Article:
During the eight days they remained in the bay, Banks and Solander were able to collect more plants than from any other location they had explored. From the marshes on the shore, to eucalyptus forests inland, their collection of plants would become one of the greatest ever made. But Banks was not content with just plants, and so he collected birds, animals and sea life from the bay, as he had done at every opportunity before on the expedition.
It was early May and the Captain wanted to continue on charting the unexplored western coast of this land they called New Holland. So on May 6th, 1770 the Endeavour set sail and headed north. Soon after entering the labyrinth of the Great Barrier Reef the ship grounded on some coral and it took a very anxious 23 hours to set the Endeavour free. The damage was extensive, with repairs lasting more than two months, but they were eventually able to set sail and reach the open ocean, however their relief at being free of the reef was short lived, as powerful currents threatened to dash the ship against the outer reef. It was only by the amazing skill of the Captain and crew, and great good luck, they were able to return to the relative security of the inner reef and its thousands of shoals and islands.
Navigating the endless shoals and shallows meant that travel was painfully slow, with the Captain often having to 'warp' the ship from one place to another. 'Warping' may sound fast, but was in fact a slow and laborious method of traveling. Several sailors would carry the anchor ahead in a longboat, with an officer carefully surveying the seafloor to look for hazards. Then, after reaching the fullest extent of the anchor's cable, the anchor was weighed and the ship was then winched ahead.
By the end of August 1770 they were free of the 'Insane Labyrinth', as Cook referred to the Great Barrier Reef in his journal, and free to sail for Batavia, on the island of Java. Batavia, the once and future Djakarta, was the centre of all trade in the Dutch East Indies. A highly developed colony, Batavia was designed like a city in the Netherlands, complete with canals, Dutch architecture, shipyards and plenty of stores to replenish the ship and crew. It was also wracked with fevers and illness.
The journey up to this point had been a great adventure. An adventure with the requisite trials and tribulations mixed with wondrous discoveries of strange new lands, cultures, exotic animals, and plant collections unlike the world had seen before. But the journey turned into a nightmare. As they sailed the Indian Ocean toward the African Cape and home, the ship was gripped by fever more than once, with malaria, dysentery and the ever-present tuberculoses taking their toll on the weakened sailors. Five had died in Batavia, but relapses of malaria and renewed bouts of dysentery took their toll on the remaining crew. By the time they reached the Cape in March of 1771, thirty-four had died, including Herman Spöring, Solander's assistant, Charles Green the astronomer, and Sydney Parkinson, the talented botanical artist.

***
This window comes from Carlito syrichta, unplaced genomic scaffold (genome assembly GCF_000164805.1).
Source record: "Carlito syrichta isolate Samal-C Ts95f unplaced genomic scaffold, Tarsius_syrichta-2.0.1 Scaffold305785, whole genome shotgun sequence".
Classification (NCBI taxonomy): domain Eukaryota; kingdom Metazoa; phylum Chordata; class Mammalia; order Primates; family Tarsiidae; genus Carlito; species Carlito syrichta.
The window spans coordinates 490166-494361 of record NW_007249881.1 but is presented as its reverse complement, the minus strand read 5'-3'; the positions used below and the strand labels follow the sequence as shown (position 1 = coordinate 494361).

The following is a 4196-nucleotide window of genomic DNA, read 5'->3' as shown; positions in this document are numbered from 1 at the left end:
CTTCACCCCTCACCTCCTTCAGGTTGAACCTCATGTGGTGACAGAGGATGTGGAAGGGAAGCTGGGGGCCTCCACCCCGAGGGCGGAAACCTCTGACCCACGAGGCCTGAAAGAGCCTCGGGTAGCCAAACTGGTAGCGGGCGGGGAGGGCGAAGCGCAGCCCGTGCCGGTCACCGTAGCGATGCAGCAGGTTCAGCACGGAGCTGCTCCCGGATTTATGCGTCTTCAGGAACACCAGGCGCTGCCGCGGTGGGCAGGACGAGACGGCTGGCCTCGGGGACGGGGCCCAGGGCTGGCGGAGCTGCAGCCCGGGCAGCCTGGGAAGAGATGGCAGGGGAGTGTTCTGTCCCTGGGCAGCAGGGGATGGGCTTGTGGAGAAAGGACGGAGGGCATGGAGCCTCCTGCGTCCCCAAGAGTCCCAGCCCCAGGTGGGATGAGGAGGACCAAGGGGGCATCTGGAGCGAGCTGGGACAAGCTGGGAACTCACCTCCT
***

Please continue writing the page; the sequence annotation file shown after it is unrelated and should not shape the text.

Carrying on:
Cape Town offered them a brief respite and a chance to recover, for both Banks and Solander had fallen deathly ill more than once during the voyage across the Indian Ocean. It was only two days before the Endeavour was to sail for home that they were well enough to do a little botanizing. South Africa has the greatest diversity of plant life recorded on earth, yet their collections here were small compared to what they had gathered in Australia.
Although Banks' remarkable enthusiasm for making collections never seemed to wane, there is no doubt that even he, along with the Captain and crew of the Endeavour, was glad to see the shores of England once again. On July 12th, 1771, the Endeavour sailed into the harbour at Deal, just a few miles from the mouth of the Thames.
Joseph Banks would never again undertake such a journey, although plans were already under way for him to accompany Captain Cook on his second voyage. Banks was famous now, and gained more praise than even Cook for the success of the mission, so it was with a swelled head that he placed huge demands for the outfitting of the ship for the second mission.
When Cook refused to allow his ship to be so vastly altered and made so utterly top heavy, it was up to the Admiralty to decide what should be done. Joseph Bank had been an invaluable part of Cook's first voyage, but it had been the Captain, and his hand selected crew, who had saved the first expedition on innumerable occasions, not Mr. Banks. For the Admiralty the choice was an easy one, Captain James Cook would command the Resolution, and Mr. Banks would have to be content with some other occupation.
Banks and Cook nonetheless remained friends.